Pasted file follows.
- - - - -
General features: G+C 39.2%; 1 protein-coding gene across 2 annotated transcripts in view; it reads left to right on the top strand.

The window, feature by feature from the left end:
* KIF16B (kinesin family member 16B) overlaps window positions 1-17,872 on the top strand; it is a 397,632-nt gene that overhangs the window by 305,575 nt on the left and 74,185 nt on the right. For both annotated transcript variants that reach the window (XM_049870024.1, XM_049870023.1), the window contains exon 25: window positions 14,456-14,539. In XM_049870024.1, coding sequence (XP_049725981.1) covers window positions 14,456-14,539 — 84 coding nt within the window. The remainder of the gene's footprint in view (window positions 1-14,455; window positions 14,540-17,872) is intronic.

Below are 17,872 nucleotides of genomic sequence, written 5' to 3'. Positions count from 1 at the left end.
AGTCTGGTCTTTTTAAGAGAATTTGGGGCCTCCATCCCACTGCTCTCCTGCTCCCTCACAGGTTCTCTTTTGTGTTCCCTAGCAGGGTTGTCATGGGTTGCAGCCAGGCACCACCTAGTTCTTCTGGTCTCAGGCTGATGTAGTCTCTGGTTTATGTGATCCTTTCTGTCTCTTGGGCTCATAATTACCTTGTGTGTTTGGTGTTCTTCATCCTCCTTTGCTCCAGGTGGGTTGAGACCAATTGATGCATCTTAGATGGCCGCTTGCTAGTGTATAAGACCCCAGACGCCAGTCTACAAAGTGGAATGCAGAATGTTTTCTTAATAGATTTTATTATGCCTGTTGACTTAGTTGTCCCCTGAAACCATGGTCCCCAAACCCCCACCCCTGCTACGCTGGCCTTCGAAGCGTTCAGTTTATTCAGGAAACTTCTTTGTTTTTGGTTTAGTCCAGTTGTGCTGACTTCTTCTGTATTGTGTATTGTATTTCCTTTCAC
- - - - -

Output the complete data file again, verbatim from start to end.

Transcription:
General features: G+C 39.2%; 1 protein-coding gene across 2 annotated transcripts in view; it reads left to right on the top strand.

The window, feature by feature from the left end:
* KIF16B (kinesin family member 16B) overlaps window positions 1-17,872 on the top strand; it is a 397,632-nt gene that overhangs the window by 305,575 nt on the left and 74,185 nt on the right. For both annotated transcript variants that reach the window (XM_049870024.1, XM_049870023.1), the window contains exon 25: window positions 14,456-14,539. In XM_049870024.1, coding sequence (XP_049725981.1) covers window positions 14,456-14,539 — 84 coding nt within the window. The remainder of the gene's footprint in view (window positions 1-14,455; window positions 14,540-17,872) is intronic.

Below are 17,872 nucleotides of genomic sequence, written 5' to 3'. Positions count from 1 at the left end.
AGTCTGGTCTTTTTAAGAGAATTTGGGGCCTCCATCCCACTGCTCTCCTGCTCCCTCACAGGTTCTCTTTTGTGTTCCCTAGCAGGGTTGTCATGGGTTGCAGCCAGGCACCACCTAGTTCTTCTGGTCTCAGGCTGATGTAGTCTCTGGTTTATGTGATCCTTTCTGTCTCTTGGGCTCATAATTACCTTGTGTGTTTGGTGTTCTTCATCCTCCTTTGCTCCAGGTGGGTTGAGACCAATTGATGCATCTTAGATGGCCGCTTGCTAGTGTATAAGACCCCAGACGCCAGTCTACAAAGTGGAATGCAGAATGTTTTCTTAATAGATTTTATTATGCCTGTTGACTTAGTTGTCCCCTGAAACCATGGTCCCCAAACCCCCACCCCTGCTACGCTGGCCTTCGAAGCGTTCAGTTTATTCAGGAAACTTCTTTGTTTTTGGTTTAGTCCAGTTGTGCTGACTTCTTCTGTATTGTGTATTGTATTTCCTTTCAC